MUMBAI: The Chinese film industry has experienced a period of rapid growth since the government began relaxing its regulations in 2001, with box office revenues tripling to $336 million in 2006 as more and more people go to the cinema. A new Research and Markets study forecast that by 2010 these revenues will exceed $720 million. The number of modern, or silver, screens will increase in line with the revenue growth ÃƒÂ¢Ã¢â€šÂ¬Ã¢â‚¬Å“ almost doubling from 2,940 in 2005 to 5000 in 2010.
Research and Markets has announced the addition of the Screen Digest report: Cinema and Home Entertainment in China to their offering.
The report brings together the respective expertise of both companies in market and consumer research to identify the underlying trends in China’s media economy since its entry into the World Trade Organisation.
The report profiles the cinema distribution and exhibition sectors, the film production industry, DVD and home entertainment sectors, regulatory development, overview of population and other factors, digital cinema development, consumer behaviour and attitudes into cinemas, ticket pricing, film preferences, film information sources, DVD buying behaviour, price sensitivity and much more. This study also includes a full series of market data and forecasts on the Chinese cinema and home entertainment sectors from 2000 to 2010.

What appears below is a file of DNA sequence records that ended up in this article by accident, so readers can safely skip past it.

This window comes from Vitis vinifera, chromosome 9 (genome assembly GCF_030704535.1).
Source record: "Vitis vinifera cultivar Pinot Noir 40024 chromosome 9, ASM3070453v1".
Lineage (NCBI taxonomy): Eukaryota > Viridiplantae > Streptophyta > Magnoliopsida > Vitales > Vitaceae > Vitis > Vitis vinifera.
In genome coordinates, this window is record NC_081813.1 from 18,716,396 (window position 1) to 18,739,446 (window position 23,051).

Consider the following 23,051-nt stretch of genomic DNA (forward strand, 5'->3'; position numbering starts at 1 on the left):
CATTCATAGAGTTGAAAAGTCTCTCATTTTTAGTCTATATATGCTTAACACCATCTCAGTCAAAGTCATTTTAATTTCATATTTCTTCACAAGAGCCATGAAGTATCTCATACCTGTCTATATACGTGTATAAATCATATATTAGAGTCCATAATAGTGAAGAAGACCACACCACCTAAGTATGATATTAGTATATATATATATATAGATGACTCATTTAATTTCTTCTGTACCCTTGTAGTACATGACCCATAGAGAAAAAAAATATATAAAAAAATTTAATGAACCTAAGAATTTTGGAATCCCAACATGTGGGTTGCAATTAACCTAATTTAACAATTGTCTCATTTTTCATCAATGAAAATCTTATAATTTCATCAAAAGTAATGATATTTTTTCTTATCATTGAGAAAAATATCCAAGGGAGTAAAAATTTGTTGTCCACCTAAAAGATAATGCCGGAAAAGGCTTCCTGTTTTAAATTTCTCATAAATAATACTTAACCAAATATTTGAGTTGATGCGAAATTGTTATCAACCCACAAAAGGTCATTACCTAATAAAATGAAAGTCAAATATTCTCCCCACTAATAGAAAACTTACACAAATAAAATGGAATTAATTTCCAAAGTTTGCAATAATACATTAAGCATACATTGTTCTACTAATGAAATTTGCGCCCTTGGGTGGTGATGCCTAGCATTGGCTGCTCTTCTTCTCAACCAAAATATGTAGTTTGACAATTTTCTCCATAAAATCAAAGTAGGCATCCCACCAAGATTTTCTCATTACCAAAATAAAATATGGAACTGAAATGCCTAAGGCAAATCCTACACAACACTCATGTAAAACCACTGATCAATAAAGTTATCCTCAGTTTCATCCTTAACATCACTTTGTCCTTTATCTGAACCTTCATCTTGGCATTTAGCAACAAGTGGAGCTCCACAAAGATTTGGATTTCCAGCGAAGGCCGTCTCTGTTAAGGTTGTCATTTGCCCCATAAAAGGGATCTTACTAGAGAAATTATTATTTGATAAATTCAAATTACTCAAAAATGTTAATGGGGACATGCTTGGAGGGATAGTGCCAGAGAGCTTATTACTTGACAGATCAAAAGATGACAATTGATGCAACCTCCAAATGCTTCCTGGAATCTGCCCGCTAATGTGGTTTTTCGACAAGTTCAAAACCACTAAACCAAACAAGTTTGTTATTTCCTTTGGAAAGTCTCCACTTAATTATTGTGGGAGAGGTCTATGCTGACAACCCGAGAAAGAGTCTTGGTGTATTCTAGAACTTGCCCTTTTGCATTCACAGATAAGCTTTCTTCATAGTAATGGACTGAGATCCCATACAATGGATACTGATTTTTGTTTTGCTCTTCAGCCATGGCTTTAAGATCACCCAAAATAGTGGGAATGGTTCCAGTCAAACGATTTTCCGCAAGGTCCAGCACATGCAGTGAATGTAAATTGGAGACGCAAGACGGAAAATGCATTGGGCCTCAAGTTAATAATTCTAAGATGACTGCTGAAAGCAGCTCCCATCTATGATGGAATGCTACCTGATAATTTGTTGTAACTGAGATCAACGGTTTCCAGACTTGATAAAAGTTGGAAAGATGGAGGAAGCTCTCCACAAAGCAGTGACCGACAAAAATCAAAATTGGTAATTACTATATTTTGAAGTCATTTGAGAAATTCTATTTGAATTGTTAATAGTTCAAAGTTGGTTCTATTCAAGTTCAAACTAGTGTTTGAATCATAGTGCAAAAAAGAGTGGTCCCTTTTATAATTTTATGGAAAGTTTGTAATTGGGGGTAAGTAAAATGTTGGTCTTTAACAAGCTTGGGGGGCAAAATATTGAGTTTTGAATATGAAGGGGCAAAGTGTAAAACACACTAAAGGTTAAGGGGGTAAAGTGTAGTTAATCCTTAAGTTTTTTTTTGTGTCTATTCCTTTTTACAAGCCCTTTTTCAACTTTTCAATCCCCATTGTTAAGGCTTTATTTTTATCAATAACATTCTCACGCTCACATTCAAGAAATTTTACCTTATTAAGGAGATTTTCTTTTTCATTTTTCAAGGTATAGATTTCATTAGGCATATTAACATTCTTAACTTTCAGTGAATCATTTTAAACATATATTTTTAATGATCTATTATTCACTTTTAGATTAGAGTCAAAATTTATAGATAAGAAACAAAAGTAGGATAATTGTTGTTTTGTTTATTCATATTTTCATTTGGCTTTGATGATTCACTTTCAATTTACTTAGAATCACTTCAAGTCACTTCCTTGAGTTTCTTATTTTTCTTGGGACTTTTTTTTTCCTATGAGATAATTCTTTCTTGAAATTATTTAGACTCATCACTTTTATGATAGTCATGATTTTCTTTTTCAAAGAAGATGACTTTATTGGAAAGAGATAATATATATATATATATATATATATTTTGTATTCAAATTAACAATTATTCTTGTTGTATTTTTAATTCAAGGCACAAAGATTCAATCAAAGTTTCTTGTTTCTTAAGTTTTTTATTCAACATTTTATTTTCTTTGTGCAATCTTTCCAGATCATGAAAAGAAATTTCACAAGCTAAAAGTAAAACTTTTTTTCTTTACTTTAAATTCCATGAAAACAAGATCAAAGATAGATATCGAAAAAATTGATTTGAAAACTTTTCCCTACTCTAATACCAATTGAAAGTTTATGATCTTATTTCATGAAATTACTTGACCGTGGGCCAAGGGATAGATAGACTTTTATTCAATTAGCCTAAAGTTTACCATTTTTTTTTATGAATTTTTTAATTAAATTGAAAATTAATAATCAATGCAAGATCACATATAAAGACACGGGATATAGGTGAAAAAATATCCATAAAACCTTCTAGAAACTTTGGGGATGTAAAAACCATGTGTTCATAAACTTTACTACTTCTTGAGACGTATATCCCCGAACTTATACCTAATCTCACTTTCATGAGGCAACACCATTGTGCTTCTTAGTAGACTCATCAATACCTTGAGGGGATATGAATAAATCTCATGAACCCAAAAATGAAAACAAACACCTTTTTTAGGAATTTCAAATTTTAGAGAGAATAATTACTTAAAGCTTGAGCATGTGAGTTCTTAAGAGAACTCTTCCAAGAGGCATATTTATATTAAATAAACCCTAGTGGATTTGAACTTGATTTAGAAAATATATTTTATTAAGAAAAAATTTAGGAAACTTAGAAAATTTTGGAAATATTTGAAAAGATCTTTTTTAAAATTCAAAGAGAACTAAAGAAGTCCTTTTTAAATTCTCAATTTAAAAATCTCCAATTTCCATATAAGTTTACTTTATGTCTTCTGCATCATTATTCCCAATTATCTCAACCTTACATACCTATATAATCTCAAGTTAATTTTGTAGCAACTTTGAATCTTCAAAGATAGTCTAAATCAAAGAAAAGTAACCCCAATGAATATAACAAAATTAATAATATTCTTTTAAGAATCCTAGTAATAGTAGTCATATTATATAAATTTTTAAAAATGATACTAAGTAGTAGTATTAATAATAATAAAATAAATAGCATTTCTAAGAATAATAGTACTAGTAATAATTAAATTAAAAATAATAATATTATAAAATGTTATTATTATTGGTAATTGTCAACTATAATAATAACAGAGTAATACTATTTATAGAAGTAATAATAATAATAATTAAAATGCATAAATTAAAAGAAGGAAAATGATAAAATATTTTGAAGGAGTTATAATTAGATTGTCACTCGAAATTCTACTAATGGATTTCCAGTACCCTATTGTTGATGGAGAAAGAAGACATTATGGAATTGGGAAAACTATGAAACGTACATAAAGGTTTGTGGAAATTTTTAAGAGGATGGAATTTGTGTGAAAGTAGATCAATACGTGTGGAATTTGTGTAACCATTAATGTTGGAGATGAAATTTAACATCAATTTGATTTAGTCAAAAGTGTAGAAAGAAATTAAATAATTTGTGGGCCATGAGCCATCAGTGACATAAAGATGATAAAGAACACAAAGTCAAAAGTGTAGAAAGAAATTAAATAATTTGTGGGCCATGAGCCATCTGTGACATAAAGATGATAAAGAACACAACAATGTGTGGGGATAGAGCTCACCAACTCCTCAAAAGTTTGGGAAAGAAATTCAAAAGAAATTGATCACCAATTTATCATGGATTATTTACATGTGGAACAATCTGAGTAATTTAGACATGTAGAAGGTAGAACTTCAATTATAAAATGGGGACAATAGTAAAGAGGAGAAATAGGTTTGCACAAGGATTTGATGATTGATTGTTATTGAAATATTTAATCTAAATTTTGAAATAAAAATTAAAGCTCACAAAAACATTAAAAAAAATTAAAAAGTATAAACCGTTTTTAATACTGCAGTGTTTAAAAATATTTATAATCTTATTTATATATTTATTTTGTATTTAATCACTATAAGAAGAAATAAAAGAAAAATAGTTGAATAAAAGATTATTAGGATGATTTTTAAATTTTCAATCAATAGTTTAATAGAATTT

The report includes a detailed analysis of the findings from a new study conducted by Nielsen NRG and AC Nielsen in China. The research was conducted online and focused on residents living in Guangzhou, Beijing and Shanghai.
The first major obstacle mentioned in the report is that the Chinese government has only partially liberalised the market to allow foreign investment; a full relaxation of restrictions is going to be a crucial part of realising the potential of the market. Warner Bros International Cinemas invested heavily in China when it entered in 2003 only to pull out three years later having conceded the battle against the challenges of government control and investment regulations. However, on the flip side, the relaxation of restrictions has allowed the Chinese film production industry to experience a boom, and China is now the third-largest film producer in the world, after India and the USA.
David Hancock, co-author of the report and senior analysts said, “This report is brings a unique insight into both the market conditions, regulatory advances and consumer behaviour of what could be one of the major global media markets over the next decade. The consumer research underlines the potential of China. However, investment in this market needs to be seen as a long term strategy given the possible pitfalls along the way.”